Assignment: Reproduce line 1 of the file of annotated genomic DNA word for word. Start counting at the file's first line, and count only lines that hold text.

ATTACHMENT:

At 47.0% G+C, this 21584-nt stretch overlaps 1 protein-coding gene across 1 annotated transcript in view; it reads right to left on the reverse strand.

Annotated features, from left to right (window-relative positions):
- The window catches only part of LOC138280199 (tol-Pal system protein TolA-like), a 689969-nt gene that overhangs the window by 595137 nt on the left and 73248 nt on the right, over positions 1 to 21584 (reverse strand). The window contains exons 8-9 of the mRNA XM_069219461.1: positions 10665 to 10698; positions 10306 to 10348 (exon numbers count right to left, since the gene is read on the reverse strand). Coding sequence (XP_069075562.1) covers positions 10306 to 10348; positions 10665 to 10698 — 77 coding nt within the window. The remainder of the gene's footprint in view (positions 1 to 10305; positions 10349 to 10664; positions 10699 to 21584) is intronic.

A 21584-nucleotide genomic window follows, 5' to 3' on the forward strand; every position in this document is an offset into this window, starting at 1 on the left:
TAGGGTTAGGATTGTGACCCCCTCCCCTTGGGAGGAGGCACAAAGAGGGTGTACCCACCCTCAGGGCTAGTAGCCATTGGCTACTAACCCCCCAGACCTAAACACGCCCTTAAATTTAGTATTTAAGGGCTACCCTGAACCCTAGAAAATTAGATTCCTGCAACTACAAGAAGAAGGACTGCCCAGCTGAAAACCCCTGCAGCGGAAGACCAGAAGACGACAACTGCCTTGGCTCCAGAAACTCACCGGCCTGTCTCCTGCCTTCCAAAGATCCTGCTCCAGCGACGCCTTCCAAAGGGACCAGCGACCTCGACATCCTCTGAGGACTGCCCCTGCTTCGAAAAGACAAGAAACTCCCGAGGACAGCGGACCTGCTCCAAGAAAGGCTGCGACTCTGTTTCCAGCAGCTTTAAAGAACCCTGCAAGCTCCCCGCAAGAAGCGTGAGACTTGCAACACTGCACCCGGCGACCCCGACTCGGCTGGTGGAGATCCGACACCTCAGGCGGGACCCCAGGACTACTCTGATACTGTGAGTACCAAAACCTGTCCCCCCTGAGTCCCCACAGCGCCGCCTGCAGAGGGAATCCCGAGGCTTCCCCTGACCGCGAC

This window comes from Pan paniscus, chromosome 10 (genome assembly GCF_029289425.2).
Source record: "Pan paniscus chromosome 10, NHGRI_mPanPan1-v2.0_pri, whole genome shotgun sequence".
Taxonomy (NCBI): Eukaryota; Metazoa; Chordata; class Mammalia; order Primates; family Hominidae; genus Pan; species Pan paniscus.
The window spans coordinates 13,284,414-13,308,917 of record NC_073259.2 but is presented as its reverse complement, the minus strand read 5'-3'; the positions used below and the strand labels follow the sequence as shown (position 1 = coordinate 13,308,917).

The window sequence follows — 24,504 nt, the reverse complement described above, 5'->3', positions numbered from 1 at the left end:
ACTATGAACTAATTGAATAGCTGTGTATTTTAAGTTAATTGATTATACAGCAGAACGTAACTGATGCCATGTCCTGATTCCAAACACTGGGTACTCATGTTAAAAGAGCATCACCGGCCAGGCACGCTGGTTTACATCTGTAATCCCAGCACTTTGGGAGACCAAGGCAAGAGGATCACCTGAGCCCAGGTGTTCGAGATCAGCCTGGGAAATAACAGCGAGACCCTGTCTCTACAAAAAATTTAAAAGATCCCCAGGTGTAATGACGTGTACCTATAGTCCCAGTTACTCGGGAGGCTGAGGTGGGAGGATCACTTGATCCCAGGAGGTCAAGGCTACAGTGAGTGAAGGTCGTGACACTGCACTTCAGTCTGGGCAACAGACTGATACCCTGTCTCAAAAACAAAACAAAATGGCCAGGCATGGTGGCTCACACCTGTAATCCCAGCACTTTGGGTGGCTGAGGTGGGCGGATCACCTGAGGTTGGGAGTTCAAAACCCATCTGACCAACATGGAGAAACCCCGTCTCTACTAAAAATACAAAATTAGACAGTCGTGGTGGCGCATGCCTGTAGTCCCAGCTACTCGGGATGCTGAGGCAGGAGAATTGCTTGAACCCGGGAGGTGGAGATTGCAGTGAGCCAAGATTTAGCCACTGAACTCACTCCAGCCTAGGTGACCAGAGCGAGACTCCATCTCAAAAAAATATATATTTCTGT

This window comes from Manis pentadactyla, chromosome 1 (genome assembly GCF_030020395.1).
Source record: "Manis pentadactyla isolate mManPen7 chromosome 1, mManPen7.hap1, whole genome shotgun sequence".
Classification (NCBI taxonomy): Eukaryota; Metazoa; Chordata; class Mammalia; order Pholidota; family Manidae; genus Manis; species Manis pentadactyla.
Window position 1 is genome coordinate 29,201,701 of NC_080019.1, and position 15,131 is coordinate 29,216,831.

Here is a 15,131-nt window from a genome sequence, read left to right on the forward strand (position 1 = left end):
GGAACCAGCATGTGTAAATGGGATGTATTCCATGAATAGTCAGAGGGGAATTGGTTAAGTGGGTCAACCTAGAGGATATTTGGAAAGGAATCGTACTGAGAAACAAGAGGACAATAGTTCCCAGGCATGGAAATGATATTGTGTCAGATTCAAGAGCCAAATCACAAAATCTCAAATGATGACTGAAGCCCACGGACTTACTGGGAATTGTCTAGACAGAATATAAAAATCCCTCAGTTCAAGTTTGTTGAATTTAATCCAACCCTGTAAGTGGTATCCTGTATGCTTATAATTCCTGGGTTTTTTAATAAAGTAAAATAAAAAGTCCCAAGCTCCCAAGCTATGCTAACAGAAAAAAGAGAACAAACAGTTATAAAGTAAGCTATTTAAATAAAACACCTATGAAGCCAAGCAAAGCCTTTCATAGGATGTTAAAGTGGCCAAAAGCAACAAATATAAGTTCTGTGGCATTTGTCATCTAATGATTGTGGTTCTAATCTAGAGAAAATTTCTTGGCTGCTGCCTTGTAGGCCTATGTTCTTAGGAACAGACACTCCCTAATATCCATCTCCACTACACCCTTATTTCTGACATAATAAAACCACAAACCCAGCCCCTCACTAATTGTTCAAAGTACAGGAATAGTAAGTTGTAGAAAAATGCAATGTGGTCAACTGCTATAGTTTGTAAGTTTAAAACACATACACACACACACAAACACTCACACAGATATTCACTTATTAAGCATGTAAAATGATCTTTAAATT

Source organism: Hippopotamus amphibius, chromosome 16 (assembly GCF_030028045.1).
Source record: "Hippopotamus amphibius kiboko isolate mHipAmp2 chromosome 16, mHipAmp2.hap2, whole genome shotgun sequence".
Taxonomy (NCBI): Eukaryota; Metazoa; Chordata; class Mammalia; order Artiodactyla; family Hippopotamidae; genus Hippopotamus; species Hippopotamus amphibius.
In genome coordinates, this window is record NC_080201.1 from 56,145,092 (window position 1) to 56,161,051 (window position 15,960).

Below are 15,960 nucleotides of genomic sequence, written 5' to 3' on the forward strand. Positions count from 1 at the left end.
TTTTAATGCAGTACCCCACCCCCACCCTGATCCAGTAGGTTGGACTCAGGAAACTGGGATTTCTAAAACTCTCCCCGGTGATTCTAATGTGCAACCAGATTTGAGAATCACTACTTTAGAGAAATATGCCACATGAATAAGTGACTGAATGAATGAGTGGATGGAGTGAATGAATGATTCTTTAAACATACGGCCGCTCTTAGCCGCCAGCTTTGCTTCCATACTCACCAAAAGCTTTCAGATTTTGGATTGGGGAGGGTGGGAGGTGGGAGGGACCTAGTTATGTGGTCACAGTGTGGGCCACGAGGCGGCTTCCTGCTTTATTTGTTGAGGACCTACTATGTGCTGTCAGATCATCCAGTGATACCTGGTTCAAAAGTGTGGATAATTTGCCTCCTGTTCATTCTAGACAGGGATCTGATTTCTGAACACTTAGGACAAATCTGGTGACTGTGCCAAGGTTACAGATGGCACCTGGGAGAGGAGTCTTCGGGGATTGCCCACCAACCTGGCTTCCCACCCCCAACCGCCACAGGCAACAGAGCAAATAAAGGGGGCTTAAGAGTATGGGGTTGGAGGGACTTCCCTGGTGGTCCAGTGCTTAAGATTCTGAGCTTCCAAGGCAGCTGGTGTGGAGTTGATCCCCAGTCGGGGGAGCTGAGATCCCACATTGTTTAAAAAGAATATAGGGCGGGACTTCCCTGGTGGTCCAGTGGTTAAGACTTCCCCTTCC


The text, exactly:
At 47.0% G+C, this 21584-nt stretch overlaps 1 protein-coding gene across 1 annotated transcript in view; it reads right to left on the reverse strand.